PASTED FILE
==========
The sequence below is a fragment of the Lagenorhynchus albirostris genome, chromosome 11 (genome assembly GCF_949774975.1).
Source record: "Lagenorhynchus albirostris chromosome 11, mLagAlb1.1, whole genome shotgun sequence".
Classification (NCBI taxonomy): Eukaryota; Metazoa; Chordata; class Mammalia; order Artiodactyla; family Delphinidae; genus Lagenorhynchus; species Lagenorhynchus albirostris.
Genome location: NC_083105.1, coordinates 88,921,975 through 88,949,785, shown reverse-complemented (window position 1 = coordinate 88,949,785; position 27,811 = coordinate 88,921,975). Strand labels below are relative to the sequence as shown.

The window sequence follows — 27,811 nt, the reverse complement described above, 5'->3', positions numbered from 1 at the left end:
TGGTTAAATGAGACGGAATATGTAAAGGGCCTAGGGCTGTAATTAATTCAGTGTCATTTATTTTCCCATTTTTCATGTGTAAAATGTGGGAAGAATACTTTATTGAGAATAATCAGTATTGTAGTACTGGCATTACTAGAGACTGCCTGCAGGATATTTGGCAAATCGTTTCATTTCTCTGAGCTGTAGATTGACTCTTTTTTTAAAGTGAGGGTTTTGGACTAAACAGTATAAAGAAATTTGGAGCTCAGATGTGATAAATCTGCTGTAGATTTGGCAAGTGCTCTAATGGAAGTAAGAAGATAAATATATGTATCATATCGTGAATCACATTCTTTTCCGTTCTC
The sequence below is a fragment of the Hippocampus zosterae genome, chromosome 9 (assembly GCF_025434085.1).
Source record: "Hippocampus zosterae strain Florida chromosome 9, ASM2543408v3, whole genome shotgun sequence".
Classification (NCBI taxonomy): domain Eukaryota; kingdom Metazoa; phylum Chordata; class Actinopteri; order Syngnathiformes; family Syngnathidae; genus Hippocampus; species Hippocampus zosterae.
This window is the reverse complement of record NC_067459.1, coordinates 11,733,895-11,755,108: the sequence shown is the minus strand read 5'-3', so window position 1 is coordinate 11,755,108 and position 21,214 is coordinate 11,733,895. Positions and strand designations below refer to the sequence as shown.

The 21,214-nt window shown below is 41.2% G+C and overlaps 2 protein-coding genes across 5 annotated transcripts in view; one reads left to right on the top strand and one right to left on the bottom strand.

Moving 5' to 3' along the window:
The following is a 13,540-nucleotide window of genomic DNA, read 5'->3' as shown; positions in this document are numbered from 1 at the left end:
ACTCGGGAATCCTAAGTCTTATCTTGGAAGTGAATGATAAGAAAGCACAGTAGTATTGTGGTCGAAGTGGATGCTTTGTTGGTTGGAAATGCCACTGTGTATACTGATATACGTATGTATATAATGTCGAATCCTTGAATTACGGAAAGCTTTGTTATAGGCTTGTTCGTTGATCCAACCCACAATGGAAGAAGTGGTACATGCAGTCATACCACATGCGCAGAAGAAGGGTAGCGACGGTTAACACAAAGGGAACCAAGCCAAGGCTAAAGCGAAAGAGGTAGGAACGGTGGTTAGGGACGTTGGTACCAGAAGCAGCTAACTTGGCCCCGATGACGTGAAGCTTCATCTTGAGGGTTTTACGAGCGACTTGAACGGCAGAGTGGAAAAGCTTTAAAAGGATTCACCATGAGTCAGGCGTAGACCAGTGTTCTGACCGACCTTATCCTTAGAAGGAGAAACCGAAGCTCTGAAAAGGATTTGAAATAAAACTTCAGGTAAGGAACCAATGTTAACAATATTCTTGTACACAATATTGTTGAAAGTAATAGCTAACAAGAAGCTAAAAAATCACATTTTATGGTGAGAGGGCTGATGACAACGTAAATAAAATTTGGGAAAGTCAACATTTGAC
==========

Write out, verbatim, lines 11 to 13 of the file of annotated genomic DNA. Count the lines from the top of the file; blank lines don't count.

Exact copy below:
The 21,214-nt window shown below is 41.2% G+C and overlaps 2 protein-coding genes across 5 annotated transcripts in view; one reads left to right on the top strand and one right to left on the bottom strand.

Moving 5' to 3' along the window:
The following is a 13,540-nucleotide window of genomic DNA, read 5'->3' as shown; positions in this document are numbered from 1 at the left end: